Denmark shows higher speed limits are safer
A two-year experiment by the Danish road directorate shows accidents have fallen on single-carriageway rural roads where the speed limit was raised. Accidents have also fallen on motorways where the speed limit has been increased.
Since the speed limit on some stretches of two-way rural roads was increased from 80 to 90 km/h, accidents have decreased due to a reduction in the speed differential between the slowest and fastest cars. This has resulted in less overtaking. The slowest drivers have increased their speeds, but the fastest 15 per cent drive one km/h slower on average, despite the higher limit. While the average speed remains similar to before, the speeds are more homogeneous on the roads in question.
The police were initially sceptical of the move, fearing that people would drive even faster, but they have now changed their minds. As Erik Mather, a senior Danish traffic police officer admitted, “The police are perhaps a little biased on this issue, but we’ve had to completely change our view now that the experiment has gone on for two years.”
On sections of motorway where the speed limit was raised from 110 to 130 km/h nine years ago, fatalities also decreased.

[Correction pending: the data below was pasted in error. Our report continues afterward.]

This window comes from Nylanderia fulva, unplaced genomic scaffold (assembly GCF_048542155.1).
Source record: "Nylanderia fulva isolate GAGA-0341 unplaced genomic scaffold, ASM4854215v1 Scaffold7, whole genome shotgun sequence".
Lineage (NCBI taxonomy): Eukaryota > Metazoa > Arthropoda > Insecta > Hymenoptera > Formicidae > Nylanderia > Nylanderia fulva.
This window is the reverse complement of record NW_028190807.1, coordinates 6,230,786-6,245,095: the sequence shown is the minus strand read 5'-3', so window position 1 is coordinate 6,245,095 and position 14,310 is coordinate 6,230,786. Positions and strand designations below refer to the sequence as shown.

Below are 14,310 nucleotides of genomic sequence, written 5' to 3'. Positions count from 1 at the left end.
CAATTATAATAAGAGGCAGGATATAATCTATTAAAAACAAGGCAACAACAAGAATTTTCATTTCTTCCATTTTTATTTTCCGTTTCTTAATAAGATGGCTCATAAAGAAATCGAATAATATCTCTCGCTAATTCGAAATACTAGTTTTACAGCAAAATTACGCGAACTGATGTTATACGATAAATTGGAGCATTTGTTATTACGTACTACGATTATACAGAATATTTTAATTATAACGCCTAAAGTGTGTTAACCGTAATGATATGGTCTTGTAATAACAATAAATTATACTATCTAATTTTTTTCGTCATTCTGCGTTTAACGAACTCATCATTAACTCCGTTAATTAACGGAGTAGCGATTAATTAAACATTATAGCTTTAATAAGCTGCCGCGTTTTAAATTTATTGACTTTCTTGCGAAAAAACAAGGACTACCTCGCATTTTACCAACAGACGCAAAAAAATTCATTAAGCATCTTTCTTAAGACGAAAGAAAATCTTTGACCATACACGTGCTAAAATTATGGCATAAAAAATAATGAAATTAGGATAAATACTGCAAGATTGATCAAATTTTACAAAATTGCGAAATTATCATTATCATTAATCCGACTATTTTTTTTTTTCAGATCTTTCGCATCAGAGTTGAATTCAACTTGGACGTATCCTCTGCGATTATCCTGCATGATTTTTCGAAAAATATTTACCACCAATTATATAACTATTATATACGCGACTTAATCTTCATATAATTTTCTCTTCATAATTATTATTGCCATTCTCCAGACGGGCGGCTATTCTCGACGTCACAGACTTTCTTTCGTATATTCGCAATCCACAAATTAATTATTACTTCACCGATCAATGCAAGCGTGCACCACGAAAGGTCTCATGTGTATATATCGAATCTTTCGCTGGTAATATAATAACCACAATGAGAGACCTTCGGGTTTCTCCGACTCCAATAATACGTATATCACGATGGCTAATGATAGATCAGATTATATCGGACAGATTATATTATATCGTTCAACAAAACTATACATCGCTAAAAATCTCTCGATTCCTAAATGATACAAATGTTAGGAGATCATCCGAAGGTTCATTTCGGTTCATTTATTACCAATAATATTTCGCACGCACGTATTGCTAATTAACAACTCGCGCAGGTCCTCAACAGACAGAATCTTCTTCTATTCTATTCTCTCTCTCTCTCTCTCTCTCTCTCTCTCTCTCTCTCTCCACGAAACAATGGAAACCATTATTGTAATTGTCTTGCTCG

ABD Brian Gregory, joint chairman of the Alliance of British Drivers (ABD) comments, “These findings vindicate what the ABD has been saying for years, that raising unreasonably low speed limits improves road safety by reducing speed differentials and driver frustration. They also confirm decades of research from the USA and UK on the setting of speed limits. It is now time for the Government to push ahead with raising the motorway speed limit to 80 mph. It must also change its guidance to local authorities on setting speed limits, so that they are once again set at a level that commands the respect of drivers. This means reinstating the 85th percentile principle – setting limits that 85 per cent of drivers would not wish to exceed. Those who have argued that lower speed limits improve safety have been proved wrong.”